Saturday, November 18th, 2017

Why on earth would you buy that?

At a recent presentation by one of the Mackenzie Cundill fund managers, he described how he had been attracted to the US banking sector in recent months.  He described it as “a bad industry in a bad country at a bad time”.  At least, that’s what the headlines read and what many commentators think.  His thesis was that the market had priced in so much bad news that several prominent companies represented compelling investment value.

The manager described the typical client reaction to a Cundill stock purchase as follows:

1. “Why on earth would you buy that?”

2. As the thesis starts to play out, they often hear “Oh, you know what, maybe things weren’t as bad as we thought with that company.”

3. As the stock works out and the manager may start selling it, they often hear  “Now we understand why you bought it back when you did.”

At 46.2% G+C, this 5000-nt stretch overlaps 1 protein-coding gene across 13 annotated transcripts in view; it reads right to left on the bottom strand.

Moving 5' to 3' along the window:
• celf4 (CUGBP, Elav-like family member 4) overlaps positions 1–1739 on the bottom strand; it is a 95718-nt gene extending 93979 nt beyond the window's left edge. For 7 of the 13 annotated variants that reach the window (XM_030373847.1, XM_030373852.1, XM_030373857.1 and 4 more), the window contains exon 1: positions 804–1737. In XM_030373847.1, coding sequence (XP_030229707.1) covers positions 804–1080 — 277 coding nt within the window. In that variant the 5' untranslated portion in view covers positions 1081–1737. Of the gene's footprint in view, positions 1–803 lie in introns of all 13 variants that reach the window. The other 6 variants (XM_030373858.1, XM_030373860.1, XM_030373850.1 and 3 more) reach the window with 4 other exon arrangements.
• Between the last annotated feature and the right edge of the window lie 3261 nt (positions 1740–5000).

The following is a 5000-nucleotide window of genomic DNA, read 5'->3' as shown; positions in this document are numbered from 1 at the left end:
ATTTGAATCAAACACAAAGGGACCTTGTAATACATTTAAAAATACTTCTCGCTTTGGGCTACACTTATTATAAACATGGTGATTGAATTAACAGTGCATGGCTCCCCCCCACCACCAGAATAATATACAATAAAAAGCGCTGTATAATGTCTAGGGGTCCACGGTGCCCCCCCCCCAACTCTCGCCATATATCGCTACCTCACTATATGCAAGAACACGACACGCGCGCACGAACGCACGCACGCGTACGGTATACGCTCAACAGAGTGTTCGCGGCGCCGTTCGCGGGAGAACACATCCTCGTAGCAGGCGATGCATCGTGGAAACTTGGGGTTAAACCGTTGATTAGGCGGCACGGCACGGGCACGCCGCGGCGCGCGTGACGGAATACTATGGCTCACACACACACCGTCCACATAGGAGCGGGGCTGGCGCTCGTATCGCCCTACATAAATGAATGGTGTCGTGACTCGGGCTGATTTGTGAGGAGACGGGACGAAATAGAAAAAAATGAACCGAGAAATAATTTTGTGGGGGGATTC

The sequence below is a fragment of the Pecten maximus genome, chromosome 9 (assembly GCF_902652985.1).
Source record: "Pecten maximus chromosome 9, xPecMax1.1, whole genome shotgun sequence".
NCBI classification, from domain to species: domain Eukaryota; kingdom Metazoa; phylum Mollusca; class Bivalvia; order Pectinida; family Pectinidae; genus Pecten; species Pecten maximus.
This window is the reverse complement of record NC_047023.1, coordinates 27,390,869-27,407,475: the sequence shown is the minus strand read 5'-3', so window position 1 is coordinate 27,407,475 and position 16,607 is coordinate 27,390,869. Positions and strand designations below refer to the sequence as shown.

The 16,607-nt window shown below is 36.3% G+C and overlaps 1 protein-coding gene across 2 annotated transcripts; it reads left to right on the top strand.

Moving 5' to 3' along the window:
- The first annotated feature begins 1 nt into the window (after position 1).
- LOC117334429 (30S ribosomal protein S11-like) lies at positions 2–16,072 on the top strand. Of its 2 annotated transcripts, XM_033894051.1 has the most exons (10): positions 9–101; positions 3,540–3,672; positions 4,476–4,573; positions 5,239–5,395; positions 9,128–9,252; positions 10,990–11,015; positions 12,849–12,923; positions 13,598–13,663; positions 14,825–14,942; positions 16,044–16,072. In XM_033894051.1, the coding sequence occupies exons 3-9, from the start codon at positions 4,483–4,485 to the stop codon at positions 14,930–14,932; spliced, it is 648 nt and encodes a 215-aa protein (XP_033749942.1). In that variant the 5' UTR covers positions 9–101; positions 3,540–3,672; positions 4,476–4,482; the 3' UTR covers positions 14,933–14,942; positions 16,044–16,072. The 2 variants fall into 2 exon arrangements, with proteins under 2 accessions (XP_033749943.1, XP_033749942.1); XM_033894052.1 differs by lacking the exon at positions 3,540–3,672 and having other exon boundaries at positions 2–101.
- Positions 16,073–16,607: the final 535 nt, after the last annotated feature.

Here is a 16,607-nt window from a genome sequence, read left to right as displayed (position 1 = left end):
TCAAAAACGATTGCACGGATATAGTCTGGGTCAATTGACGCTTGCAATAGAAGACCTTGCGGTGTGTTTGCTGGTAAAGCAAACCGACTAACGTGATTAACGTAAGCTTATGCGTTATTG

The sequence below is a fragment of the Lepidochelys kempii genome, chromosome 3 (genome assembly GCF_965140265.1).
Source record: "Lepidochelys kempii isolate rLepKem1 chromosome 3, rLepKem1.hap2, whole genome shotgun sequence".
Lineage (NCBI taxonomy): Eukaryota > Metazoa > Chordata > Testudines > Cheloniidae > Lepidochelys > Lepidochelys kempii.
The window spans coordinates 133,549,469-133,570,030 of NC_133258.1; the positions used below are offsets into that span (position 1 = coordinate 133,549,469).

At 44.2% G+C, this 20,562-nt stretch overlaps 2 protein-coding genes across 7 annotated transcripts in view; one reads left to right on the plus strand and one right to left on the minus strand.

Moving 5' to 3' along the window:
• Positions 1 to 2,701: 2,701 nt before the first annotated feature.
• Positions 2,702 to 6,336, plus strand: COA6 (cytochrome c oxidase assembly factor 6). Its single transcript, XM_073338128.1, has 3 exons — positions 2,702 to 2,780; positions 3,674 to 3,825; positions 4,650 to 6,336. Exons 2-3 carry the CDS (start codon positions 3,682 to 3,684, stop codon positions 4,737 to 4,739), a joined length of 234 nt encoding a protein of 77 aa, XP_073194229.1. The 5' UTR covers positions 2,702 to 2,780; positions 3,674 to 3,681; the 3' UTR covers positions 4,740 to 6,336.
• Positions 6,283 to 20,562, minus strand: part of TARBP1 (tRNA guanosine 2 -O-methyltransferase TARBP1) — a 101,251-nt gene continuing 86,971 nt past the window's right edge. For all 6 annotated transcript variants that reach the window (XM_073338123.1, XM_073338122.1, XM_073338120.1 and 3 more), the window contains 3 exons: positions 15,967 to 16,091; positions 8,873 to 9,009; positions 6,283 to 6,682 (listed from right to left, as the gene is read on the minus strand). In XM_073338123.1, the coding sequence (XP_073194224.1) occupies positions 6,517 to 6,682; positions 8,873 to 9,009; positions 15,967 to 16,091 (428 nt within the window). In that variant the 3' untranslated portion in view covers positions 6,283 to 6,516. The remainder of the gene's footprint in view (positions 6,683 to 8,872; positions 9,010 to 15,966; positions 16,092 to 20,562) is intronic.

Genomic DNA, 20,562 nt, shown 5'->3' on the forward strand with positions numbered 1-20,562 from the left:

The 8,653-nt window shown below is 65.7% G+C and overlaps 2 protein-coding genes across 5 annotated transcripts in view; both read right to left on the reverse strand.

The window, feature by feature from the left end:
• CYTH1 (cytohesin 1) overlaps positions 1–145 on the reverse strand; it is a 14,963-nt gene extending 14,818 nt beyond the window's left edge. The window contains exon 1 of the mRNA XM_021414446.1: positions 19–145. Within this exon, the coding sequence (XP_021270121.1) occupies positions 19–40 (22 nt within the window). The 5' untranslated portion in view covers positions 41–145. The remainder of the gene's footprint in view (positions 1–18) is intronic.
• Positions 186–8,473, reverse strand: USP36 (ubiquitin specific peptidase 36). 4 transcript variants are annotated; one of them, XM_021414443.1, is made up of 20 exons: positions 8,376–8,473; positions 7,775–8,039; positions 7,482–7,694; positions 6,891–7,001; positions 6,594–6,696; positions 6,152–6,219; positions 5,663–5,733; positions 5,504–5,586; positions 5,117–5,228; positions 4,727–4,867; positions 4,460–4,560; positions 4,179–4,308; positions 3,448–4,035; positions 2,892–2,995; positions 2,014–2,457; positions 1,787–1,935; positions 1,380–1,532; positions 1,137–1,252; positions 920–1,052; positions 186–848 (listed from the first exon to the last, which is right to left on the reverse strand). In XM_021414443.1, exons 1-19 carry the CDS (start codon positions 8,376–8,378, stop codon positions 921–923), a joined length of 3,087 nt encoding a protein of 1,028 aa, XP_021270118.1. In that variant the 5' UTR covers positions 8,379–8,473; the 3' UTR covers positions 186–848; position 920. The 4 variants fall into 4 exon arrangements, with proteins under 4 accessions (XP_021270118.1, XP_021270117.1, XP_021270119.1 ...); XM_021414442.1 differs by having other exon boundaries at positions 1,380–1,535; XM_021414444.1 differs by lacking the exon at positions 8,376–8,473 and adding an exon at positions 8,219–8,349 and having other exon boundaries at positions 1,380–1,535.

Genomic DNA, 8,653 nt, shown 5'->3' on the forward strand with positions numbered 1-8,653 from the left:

Great investment decisions require managers to go against the herd of speculators who are rushing away from low prices.  Deep value managers like the Cundill team dive into areas of low prices to try and find cases where the price is so excessively low that there is a big margin of safety if the company shares are bought at current prices.  Thus, they are by definition investing when many others are urgently selling. 

In a fund like  the Mackenzie Cundill Value Fund, the managers can invest anywhere in the world, and so there are usually some bargains to be found.  If they can’t find bargains, they will hold onto cash and wait for bargains to emerge.   That is why they likely manage some of your money.

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